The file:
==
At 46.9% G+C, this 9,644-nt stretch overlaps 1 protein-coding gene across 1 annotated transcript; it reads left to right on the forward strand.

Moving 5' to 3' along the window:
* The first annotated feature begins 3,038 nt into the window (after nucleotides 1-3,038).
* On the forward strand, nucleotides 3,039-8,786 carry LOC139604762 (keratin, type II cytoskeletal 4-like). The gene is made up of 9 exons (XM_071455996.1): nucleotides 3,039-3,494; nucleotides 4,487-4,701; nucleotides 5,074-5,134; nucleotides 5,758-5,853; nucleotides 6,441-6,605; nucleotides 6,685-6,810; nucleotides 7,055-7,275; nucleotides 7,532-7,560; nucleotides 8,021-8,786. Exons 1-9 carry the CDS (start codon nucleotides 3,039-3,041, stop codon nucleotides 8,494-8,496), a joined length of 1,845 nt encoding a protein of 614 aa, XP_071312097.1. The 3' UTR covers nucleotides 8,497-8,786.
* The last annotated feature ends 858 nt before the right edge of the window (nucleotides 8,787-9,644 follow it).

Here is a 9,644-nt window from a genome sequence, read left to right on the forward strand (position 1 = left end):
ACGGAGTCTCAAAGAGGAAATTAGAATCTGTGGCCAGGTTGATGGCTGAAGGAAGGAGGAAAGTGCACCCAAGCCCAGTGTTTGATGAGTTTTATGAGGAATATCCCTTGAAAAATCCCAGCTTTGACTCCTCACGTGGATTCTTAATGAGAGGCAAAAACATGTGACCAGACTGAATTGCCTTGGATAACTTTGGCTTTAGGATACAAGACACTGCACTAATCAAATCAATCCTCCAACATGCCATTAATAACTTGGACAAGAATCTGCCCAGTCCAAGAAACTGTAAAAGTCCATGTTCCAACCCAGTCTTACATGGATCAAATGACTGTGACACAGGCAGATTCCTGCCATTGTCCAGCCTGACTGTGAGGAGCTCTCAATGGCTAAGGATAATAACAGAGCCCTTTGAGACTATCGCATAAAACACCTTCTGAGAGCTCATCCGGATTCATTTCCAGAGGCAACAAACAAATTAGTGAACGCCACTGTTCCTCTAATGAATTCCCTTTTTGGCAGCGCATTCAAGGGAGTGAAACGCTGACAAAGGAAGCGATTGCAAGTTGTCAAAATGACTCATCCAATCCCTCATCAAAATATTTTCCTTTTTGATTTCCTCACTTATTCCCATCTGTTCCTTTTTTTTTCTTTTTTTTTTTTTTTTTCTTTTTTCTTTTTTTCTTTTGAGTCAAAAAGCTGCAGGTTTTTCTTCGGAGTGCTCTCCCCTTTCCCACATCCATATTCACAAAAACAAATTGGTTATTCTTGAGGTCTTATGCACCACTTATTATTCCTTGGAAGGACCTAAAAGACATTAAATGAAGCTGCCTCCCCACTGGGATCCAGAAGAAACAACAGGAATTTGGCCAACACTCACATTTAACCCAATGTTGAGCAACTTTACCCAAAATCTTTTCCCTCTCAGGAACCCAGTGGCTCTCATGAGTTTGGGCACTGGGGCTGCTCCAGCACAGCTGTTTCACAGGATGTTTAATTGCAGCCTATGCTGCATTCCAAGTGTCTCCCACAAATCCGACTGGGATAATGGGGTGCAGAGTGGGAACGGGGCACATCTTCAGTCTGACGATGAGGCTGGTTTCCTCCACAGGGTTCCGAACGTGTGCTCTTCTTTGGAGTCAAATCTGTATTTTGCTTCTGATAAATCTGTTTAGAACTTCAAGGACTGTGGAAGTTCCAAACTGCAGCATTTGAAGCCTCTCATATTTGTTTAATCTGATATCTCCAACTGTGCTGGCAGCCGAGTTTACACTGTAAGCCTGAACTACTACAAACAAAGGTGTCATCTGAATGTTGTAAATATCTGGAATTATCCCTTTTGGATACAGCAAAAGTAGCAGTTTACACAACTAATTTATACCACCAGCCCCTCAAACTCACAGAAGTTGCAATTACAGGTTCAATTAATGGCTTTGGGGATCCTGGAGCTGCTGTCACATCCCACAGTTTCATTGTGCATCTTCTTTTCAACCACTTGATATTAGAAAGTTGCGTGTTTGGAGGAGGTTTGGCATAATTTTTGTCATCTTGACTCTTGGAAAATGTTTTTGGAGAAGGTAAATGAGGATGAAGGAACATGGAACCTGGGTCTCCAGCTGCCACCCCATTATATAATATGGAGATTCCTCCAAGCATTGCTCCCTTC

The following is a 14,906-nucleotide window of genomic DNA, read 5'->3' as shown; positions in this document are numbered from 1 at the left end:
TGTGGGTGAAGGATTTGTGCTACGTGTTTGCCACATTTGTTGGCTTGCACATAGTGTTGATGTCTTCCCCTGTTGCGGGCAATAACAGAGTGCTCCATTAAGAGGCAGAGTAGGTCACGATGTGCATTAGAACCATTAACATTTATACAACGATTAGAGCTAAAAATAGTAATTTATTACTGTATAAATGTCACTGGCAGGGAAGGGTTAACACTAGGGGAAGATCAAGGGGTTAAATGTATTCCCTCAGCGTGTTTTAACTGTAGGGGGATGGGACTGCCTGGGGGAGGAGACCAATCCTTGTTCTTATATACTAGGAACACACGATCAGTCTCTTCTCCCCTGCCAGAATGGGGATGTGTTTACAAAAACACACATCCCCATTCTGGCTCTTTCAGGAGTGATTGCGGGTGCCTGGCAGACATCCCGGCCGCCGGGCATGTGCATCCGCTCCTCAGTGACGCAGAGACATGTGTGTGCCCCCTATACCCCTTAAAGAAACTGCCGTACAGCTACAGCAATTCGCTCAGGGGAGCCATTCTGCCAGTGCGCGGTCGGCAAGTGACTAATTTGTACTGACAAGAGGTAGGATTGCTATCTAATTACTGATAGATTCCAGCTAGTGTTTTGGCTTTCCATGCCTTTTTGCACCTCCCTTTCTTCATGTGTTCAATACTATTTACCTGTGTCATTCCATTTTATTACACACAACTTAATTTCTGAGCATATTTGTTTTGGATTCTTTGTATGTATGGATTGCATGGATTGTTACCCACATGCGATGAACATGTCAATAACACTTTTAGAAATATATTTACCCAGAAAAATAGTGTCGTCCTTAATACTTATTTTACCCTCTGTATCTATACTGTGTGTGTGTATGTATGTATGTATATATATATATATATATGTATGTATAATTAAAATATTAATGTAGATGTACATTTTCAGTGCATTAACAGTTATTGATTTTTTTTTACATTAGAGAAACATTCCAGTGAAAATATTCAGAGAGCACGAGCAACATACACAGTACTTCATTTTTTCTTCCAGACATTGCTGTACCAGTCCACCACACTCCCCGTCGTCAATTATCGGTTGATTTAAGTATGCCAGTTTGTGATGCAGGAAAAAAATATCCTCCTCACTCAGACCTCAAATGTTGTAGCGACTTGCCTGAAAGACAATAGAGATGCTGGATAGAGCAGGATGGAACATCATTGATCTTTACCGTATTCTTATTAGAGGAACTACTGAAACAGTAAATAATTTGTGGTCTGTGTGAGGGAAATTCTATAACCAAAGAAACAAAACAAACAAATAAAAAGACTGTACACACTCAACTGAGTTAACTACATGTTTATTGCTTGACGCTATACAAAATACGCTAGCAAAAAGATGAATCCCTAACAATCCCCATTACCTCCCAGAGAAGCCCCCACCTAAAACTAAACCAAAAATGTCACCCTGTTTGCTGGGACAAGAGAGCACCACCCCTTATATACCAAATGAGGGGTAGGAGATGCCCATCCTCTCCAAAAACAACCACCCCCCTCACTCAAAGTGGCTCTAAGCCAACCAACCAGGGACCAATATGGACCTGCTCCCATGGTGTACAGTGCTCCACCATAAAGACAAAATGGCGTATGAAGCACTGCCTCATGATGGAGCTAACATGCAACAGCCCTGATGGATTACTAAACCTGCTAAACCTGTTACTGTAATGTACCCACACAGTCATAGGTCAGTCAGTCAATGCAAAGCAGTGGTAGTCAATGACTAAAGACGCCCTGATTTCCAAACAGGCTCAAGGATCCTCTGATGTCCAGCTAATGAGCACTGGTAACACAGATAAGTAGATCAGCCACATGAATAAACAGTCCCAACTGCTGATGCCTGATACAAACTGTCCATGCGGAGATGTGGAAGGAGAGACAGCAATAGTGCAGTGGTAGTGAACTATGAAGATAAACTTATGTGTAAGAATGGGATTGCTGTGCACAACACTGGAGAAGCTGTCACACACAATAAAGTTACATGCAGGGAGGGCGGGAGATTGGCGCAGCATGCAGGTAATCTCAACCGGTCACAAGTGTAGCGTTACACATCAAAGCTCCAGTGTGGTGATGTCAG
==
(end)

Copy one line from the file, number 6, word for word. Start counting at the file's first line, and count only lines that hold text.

Here is a 9,644-nt window from a genome sequence, read left to right on the forward strand (position 1 = left end):